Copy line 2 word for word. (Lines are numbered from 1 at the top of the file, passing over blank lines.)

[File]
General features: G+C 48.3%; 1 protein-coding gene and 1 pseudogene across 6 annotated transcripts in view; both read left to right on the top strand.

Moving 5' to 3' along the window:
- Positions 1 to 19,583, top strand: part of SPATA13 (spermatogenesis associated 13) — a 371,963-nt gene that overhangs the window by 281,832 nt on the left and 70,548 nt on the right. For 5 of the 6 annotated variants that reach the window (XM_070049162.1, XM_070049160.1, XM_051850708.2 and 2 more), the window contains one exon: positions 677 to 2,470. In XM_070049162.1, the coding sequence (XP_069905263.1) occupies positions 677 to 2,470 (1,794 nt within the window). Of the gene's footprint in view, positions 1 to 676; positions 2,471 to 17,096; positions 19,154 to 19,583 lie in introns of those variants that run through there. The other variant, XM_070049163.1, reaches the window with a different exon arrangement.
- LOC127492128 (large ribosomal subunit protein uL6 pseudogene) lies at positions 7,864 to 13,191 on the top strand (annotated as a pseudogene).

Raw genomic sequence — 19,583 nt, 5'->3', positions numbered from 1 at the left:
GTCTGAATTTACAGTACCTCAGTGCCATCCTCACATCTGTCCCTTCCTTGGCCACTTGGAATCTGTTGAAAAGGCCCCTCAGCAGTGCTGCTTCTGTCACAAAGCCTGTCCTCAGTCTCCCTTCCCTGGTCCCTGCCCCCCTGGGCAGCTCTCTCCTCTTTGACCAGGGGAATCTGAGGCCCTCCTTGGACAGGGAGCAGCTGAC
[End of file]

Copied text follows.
Moving 5' to 3' along the window: